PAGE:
Alright, I know I’ve kind of left this alone for a while, and I feel guilty enough about it, believe me. I’m back from California with the contents of my suitcase spilled all over my floor and about a dozen blog entries started, but unfinished. Over the weekend I got caught up with visiting friends and watching Friends. I found every single episode of every single season online. (Good things come to those who wait because they were never allowed to watch adult shows as a kid.) And while there was a nagging voice in the back of my mind telling me to get back to writing, I had to get to The One Where Ross and Rachel… You Know… before my mind was settled and I could do something else with my free time.
But I keep worrying that this dry spell was something other than that.
At times when my grandpa and I would really get into a story, and I would be taking notes as fast as I could to keep up with him and my thoughts, I would get really excited and anxious about what was coming next when he would suddenly stop and say, “I can’t go on.” I’d pull my eyes away from my notes in surprise and see that he was crying, holding his bifocals in one hand and rubbing his leather forehead with the other. I got frustrated at first because, for starters I only had ten days to get so much done, and secondly the times when he was the most emotional were the times when I hoped he would say something I wouldn’t want to miss. It was hard to be there as a writer trying to get information when who I am first of all is a granddaughter, hearing stories about my own bloodline for the first time. Those moments when he was too emotional to keep talking were the moments where those two parts of who I am rubbed elbows. In all honesty, that’s what made me stop writing for a while.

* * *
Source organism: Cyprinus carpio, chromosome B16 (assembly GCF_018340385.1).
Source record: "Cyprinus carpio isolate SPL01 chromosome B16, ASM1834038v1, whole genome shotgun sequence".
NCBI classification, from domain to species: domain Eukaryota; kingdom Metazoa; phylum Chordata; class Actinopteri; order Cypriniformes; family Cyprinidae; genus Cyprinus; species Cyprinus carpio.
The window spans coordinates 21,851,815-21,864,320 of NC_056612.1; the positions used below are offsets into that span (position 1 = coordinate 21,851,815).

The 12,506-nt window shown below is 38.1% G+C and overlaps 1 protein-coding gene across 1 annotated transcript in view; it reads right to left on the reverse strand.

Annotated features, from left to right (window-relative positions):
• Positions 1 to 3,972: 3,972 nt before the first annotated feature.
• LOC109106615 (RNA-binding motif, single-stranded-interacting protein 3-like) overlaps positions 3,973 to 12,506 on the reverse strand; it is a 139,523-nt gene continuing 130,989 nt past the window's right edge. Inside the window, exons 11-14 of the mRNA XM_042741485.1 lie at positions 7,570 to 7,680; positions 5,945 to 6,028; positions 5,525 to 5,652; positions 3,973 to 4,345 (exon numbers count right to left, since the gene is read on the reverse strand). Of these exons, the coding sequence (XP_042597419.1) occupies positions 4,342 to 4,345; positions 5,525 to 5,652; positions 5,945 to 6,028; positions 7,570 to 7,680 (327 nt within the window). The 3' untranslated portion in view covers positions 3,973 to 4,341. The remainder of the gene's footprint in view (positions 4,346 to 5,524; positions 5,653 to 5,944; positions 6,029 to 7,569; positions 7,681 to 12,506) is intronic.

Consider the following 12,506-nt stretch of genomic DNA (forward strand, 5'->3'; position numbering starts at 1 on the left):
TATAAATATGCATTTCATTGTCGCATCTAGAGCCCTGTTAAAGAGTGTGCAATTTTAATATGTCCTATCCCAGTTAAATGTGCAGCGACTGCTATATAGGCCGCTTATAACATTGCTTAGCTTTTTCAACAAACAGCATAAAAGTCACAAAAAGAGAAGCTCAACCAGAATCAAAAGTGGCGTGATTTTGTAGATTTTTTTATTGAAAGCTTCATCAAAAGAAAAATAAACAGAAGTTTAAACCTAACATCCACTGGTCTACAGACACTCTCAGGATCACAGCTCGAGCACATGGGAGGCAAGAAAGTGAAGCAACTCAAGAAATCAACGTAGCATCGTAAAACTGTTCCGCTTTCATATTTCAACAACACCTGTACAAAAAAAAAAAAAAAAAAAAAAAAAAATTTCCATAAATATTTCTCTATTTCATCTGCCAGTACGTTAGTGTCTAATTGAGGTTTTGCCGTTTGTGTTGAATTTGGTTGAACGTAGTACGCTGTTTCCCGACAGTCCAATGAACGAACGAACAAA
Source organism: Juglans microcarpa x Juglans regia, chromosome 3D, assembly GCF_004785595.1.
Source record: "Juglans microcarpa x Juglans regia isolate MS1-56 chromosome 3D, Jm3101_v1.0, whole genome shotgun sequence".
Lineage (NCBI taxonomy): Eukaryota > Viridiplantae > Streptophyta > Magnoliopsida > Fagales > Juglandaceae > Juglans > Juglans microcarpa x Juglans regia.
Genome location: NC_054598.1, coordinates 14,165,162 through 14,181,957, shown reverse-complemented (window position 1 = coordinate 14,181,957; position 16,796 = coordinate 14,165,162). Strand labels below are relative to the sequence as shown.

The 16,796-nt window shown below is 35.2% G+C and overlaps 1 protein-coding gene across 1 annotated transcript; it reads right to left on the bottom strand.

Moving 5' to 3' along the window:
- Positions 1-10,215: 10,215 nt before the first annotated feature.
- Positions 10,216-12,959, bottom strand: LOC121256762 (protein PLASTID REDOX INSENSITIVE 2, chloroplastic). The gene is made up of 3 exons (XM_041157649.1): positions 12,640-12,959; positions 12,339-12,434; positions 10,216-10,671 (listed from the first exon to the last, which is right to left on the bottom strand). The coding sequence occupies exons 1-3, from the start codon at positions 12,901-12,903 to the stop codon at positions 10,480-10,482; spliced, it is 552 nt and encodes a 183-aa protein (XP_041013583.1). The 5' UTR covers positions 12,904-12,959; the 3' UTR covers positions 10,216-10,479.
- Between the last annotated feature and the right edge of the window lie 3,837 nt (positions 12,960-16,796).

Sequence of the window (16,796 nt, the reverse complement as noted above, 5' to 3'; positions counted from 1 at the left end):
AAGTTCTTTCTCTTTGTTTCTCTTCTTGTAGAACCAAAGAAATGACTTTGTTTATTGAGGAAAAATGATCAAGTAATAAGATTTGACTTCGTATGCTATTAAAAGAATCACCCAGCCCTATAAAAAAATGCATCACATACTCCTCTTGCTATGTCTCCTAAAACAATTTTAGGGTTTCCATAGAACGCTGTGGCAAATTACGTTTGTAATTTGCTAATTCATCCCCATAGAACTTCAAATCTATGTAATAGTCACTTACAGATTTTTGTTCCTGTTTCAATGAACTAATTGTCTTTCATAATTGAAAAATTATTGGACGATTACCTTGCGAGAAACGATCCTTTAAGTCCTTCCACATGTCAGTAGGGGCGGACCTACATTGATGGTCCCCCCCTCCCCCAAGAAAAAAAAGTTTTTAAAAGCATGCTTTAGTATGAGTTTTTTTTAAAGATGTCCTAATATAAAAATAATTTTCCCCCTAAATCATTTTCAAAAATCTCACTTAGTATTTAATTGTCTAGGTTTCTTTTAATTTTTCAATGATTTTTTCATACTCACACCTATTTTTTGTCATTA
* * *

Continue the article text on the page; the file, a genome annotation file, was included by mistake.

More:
That, and the feeling that writers get sometimes that goes something like, “Oh, crud. Everything I am writing sounds worse and worse the more I write.” Not exactly Writers’ block. More like Writers’ Angst.
There! I have just diagnosed myself with Writers’ Angst. Now for the cure…
On the last day of my California journey, I looked through my grandma’s desk. Every drawer had a purpose: envelopes, stamps, pens, extra erasers and pieces of graphite, even bits of loose confetti she put in cards for special occasions. The only thing that really caught my eye was an index folder, camouflaged in a sea of like folders, yet looking out of place because it was labeled “INSPIRATION.” Inside were comic strips, newspaper articles, quotes about faith, an American flag sticker, and postcards from her hometown, Chicago, that I bet no one knew she had.
And I guess I could compile a folder and fill it with a few of my favorite things. That might be neat. That might help. But the way I see it, putting that all together would just take up time I could be writing, and I think the cure for not wanting to write or not “feeling up to it” or losing motivation – is to just write.
And write and write and write and write and write…